There are a great many Software and Systems Engineering standards such as those supported by organizations like the ISO (International Organization for Standardization). It is often said that many of these have a poor reputation with many sections of academia and industry. Whilst there may be many publicized business advantages of using standards, standardization is an often-neglected route for exploiting academic and commercial research. Often researchers have little experience of standardization to plan, implement and exploit their research utilizing standards. Involvement with standards development organizations in your research can positively increase international recognition and highlight in a world stage your research and enhance your international reputation. As part of this keynote address, I will examine the benefits of being directly involved in the standards community for both industry and academia and specifically how standards can inform your research. Based upon personal experience as Ireland Head of Delegation to ISO's Software and Systems Engineering group and that of being an ISO standards editor I will examine the issues and benefits of becoming actively involved inside the standardization community and how this can be translated into your personal research agenda.
The Things in the Internet of Things: A Technologist's Perspective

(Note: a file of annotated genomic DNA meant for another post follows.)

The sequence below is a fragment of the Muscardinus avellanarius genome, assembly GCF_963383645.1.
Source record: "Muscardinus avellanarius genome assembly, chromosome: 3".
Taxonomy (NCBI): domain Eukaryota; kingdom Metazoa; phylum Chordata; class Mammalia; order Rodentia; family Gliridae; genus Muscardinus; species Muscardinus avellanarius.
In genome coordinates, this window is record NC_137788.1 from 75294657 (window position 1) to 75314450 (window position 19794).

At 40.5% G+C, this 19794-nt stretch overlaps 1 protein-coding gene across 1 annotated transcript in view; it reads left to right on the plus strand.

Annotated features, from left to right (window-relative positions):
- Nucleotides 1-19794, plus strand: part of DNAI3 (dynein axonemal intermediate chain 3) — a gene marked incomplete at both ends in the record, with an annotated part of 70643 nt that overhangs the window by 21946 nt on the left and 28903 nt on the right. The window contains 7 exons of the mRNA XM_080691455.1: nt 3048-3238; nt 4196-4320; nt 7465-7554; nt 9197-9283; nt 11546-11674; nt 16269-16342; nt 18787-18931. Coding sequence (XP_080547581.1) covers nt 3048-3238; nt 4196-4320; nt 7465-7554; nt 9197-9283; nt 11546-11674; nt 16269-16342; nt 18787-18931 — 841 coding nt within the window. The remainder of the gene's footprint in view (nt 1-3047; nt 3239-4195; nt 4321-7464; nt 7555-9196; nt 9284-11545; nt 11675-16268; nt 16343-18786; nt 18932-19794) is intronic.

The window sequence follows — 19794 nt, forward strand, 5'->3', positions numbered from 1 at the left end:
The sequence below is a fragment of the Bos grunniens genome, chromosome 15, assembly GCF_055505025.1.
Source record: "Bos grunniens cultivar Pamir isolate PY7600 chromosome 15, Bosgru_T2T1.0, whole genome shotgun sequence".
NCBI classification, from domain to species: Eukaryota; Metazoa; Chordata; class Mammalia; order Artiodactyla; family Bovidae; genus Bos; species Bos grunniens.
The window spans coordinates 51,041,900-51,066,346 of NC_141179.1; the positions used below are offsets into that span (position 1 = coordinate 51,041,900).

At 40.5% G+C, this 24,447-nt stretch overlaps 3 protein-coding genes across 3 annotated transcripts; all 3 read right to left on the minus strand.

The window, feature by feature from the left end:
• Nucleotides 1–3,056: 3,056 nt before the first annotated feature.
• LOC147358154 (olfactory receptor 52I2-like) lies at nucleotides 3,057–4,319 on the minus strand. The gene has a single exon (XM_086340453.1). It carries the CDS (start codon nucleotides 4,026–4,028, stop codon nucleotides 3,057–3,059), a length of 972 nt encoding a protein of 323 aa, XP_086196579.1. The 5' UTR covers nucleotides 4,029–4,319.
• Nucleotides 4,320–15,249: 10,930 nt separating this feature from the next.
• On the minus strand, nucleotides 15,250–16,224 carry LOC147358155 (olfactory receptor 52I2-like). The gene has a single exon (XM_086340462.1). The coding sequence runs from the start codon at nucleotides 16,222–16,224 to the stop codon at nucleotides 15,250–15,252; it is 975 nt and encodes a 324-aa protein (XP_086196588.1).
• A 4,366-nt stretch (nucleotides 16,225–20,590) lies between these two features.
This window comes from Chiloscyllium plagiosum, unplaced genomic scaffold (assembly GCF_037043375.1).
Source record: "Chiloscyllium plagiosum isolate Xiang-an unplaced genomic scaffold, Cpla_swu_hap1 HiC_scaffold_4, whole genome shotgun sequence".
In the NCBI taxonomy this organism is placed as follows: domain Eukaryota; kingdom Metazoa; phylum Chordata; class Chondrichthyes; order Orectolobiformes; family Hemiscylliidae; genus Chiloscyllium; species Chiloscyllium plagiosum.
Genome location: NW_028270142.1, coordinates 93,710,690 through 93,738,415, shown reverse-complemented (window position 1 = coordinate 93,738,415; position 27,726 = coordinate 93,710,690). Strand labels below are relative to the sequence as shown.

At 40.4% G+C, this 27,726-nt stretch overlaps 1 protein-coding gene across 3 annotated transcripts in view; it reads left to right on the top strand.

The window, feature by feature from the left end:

After the World Wide Web and the Mobile Internet, we are now heading to the third and potentially most "disruptive" phase of the Internet revolution - the "Internet of Things" (IoT), defined as the worldwide network of interconnected objects uniquely addressable based on standard communication protocols. The IoT objects, or "things", fall in several broad categories: (a) passive objects with very limited identification features based on the Radio Frequency Identification (RFID) technology, (b) passive RFID objects with extra memory and sensing capabilities, and (c) active, or smart, objects augmented with sensing, processing, and network capabilities based on non-RFID communication protocols. These smart object are in the heart of the IoT but they alone cannot realize the full potential of IoT. The most ubiquitous objects in the IoT ecosystem, those that reside at the lowest system level, belong in the first two categories. The RFID IoT objects are predicted to be produced in volumes measured in tens and even hundreds of billions. The key economic factor that will drive the deployment of the IoT is the cost at the end points. Therefore, the future of the IoT depends on developing an ultra-low-cost technology solution that can mass-produce low cost, RFID IoT objects of both varieties on flexible substrates. At a first glance, the printed electronics would be the ideal technology for this purpose. However, printed electronics hits a roadblock when attempts are made to print high-performance semiconductor devices such as fully functional RFID chips. There is a growing consensus among researchers and practitioners that all-printed circuits of any significant functionality are still far in the future. This has given rise to the concept of hybrid flexible electronics (FHE) that integrates the methods of printed and conventional electronics by taking the best from both worlds. The functions and performance necessary in data processing and modern communication delivered by the conventional CMOS technology are integrated in the cost-effective printed electronics technology. In a FHE device, the methods of printed electronics are used to produce passives, interconnects, antennas, sensors, etc., using the conventional printing techniques such as screen printing, ink jet, gravure, flexography and others. Independently, discrete components such as ICs are readied for assembly. The preparation includes thinning the CMOS device to a thickness of less than 50 μm, at which thickness the inherently brittle Si becomes flexible. During the packaging step, the flexible CMOS components are attached to the circuitry on the flexible printed substrate. The conventional chip assembly methods cannot sufficiently handle chips with thicknesses of 50 ?m or less. Several unique methods for chip assembly are discussed, incl. modified pick-and-place, laser-assisted assembly, and fluidic self-assembly. An evolution of the surface mount technology is the embedded electronics where the entire electronic device is integrated within the flexible substrate.